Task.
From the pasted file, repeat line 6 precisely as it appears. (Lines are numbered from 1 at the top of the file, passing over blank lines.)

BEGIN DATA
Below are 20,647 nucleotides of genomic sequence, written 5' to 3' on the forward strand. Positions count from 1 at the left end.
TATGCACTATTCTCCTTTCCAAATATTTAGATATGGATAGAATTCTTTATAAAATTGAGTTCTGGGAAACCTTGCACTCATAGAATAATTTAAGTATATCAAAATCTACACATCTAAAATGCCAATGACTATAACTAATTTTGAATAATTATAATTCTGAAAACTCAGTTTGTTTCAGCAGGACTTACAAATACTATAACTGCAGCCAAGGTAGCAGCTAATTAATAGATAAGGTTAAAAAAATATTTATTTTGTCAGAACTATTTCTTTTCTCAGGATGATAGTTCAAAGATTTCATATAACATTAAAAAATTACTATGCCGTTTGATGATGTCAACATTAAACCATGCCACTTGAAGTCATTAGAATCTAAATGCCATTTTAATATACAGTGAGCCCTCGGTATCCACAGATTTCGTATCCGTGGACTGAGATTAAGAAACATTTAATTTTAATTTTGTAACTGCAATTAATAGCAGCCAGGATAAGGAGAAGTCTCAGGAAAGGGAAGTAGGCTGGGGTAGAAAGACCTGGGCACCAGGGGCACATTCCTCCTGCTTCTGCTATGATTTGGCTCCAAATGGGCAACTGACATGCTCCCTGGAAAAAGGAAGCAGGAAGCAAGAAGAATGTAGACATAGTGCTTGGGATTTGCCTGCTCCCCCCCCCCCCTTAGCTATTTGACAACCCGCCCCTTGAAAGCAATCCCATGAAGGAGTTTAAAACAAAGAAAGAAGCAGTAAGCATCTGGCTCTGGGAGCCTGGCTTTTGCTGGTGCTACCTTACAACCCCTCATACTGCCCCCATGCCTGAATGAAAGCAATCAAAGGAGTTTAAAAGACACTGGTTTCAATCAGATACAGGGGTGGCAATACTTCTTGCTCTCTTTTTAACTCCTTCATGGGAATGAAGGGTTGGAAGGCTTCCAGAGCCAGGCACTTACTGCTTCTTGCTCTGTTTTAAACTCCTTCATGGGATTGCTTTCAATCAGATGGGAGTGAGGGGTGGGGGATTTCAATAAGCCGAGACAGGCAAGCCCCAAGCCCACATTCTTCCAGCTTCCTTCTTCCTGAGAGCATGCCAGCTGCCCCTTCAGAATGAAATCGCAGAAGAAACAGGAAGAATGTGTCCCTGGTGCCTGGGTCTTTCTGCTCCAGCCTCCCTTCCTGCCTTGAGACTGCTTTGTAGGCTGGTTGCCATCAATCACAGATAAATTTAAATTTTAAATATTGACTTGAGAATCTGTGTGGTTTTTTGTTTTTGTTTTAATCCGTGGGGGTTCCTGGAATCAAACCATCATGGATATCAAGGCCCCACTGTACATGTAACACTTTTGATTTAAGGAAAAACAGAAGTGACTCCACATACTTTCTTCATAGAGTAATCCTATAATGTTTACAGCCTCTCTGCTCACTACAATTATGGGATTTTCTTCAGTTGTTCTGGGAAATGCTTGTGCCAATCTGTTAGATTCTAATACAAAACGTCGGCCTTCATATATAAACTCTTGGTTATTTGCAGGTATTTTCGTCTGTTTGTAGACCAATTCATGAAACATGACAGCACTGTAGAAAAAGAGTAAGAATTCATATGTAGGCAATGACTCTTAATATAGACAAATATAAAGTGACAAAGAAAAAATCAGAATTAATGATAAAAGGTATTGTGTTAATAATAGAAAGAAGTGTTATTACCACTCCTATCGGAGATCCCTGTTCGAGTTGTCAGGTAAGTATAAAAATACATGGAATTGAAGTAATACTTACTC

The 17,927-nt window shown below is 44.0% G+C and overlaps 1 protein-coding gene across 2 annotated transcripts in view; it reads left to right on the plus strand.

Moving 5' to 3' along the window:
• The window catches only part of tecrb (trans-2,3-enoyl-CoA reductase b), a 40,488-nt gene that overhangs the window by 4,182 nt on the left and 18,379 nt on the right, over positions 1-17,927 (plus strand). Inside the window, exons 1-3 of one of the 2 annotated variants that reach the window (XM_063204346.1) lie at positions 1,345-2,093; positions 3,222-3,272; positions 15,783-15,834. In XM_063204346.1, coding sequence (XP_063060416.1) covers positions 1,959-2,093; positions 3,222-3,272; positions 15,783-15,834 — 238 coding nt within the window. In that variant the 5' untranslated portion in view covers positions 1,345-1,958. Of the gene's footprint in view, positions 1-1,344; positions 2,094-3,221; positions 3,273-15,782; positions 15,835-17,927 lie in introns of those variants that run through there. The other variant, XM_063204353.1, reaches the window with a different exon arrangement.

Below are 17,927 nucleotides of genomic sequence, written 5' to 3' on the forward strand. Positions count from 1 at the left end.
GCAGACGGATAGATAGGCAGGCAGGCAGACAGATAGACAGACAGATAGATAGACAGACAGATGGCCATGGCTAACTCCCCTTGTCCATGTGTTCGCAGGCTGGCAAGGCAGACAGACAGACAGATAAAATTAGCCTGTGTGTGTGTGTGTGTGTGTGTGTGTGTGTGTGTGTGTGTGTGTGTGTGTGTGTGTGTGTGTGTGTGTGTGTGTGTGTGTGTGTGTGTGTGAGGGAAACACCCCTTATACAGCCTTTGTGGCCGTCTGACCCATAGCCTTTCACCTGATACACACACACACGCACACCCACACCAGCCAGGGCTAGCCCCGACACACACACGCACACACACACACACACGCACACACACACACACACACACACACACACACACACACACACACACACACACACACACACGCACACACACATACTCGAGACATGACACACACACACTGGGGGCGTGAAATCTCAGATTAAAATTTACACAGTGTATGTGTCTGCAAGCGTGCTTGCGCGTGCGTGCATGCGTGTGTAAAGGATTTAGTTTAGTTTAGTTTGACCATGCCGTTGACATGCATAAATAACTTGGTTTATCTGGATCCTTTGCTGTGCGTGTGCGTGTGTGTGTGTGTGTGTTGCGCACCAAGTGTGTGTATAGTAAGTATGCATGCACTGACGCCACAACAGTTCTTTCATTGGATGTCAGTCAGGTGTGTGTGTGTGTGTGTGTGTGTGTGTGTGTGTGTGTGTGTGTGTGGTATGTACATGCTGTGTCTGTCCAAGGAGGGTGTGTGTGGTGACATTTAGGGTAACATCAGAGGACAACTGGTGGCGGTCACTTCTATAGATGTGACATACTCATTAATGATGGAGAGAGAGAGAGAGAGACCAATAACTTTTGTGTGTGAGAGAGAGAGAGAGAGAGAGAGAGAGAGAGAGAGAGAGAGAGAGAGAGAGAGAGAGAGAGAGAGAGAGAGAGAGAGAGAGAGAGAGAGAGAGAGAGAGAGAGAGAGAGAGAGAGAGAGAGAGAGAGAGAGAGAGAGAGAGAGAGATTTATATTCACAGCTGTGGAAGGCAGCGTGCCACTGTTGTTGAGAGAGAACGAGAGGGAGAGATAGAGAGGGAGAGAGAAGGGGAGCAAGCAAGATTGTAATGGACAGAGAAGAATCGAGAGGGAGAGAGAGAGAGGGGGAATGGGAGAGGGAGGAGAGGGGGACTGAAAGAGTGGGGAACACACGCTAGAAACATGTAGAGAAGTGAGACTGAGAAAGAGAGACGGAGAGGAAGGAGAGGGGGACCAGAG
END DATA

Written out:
Below are 17,927 nucleotides of genomic sequence, written 5' to 3' on the forward strand. Positions count from 1 at the left end.